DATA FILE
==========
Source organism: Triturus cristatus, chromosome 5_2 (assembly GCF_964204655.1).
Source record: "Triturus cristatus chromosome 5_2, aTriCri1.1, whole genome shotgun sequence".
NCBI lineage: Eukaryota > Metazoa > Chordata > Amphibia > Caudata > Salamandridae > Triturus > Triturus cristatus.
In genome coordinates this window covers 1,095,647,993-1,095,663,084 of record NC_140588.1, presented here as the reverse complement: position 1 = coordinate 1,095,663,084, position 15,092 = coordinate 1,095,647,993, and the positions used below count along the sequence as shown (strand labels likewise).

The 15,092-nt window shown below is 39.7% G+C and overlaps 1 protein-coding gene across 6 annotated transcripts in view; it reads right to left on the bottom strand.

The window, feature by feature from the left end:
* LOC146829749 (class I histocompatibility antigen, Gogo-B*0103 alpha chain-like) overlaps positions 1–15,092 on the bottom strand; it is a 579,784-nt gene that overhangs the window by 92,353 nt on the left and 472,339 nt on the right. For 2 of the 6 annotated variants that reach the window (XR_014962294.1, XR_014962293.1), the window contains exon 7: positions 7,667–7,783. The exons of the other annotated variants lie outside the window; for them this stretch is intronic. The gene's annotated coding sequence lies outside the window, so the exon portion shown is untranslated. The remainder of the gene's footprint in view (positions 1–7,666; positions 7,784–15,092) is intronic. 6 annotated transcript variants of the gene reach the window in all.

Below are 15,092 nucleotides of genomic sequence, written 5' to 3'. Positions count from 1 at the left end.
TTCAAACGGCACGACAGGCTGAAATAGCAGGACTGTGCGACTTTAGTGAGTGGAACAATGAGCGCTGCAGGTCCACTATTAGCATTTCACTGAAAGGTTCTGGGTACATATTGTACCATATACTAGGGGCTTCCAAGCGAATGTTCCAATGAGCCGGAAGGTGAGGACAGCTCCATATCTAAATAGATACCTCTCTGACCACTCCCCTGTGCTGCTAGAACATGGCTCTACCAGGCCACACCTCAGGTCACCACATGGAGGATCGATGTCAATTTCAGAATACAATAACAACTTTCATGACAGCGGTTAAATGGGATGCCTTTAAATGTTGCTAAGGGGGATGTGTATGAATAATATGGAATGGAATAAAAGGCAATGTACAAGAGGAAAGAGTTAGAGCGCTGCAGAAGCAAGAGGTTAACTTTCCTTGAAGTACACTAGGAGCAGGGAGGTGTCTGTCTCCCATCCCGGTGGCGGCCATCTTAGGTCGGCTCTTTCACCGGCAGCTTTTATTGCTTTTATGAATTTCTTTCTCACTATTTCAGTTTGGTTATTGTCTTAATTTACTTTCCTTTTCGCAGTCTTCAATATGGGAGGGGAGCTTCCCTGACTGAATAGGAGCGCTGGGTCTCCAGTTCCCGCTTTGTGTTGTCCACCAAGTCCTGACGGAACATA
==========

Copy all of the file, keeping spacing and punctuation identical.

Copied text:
Source organism: Triturus cristatus, chromosome 5_2 (assembly GCF_964204655.1).
Source record: "Triturus cristatus chromosome 5_2, aTriCri1.1, whole genome shotgun sequence".
NCBI lineage: Eukaryota > Metazoa > Chordata > Amphibia > Caudata > Salamandridae > Triturus > Triturus cristatus.
In genome coordinates this window covers 1,095,647,993-1,095,663,084 of record NC_140588.1, presented here as the reverse complement: position 1 = coordinate 1,095,663,084, position 15,092 = coordinate 1,095,647,993, and the positions used below count along the sequence as shown (strand labels likewise).

The 15,092-nt window shown below is 39.7% G+C and overlaps 1 protein-coding gene across 6 annotated transcripts in view; it reads right to left on the bottom strand.

The window, feature by feature from the left end:
* LOC146829749 (class I histocompatibility antigen, Gogo-B*0103 alpha chain-like) overlaps positions 1–15,092 on the bottom strand; it is a 579,784-nt gene that overhangs the window by 92,353 nt on the left and 472,339 nt on the right. For 2 of the 6 annotated variants that reach the window (XR_014962294.1, XR_014962293.1), the window contains exon 7: positions 7,667–7,783. The exons of the other annotated variants lie outside the window; for them this stretch is intronic. The gene's annotated coding sequence lies outside the window, so the exon portion shown is untranslated. The remainder of the gene's footprint in view (positions 1–7,666; positions 7,784–15,092) is intronic. 6 annotated transcript variants of the gene reach the window in all.

Below are 15,092 nucleotides of genomic sequence, written 5' to 3'. Positions count from 1 at the left end.
TTCAAACGGCACGACAGGCTGAAATAGCAGGACTGTGCGACTTTAGTGAGTGGAACAATGAGCGCTGCAGGTCCACTATTAGCATTTCACTGAAAGGTTCTGGGTACATATTGTACCATATACTAGGGGCTTCCAAGCGAATGTTCCAATGAGCCGGAAGGTGAGGACAGCTCCATATCTAAATAGATACCTCTCTGACCACTCCCCTGTGCTGCTAGAACATGGCTCTACCAGGCCACACCTCAGGTCACCACATGGAGGATCGATGTCAATTTCAGAATACAATAACAACTTTCATGACAGCGGTTAAATGGGATGCCTTTAAATGTTGCTAAGGGGGATGTGTATGAATAATATGGAATGGAATAAAAGGCAATGTACAAGAGGAAAGAGTTAGAGCGCTGCAGAAGCAAGAGGTTAACTTTCCTTGAAGTACACTAGGAGCAGGGAGGTGTCTGTCTCCCATCCCGGTGGCGGCCATCTTAGGTCGGCTCTTTCACCGGCAGCTTTTATTGCTTTTATGAATTTCTTTCTCACTATTTCAGTTTGGTTATTGTCTTAATTTACTTTCCTTTTCGCAGTCTTCAATATGGGAGGGGAGCTTCCCTGACTGAATAGGAGCGCTGGGTCTCCAGTTCCCGCTTTGTGTTGTCCACCAAGTCCTGACGGAACATA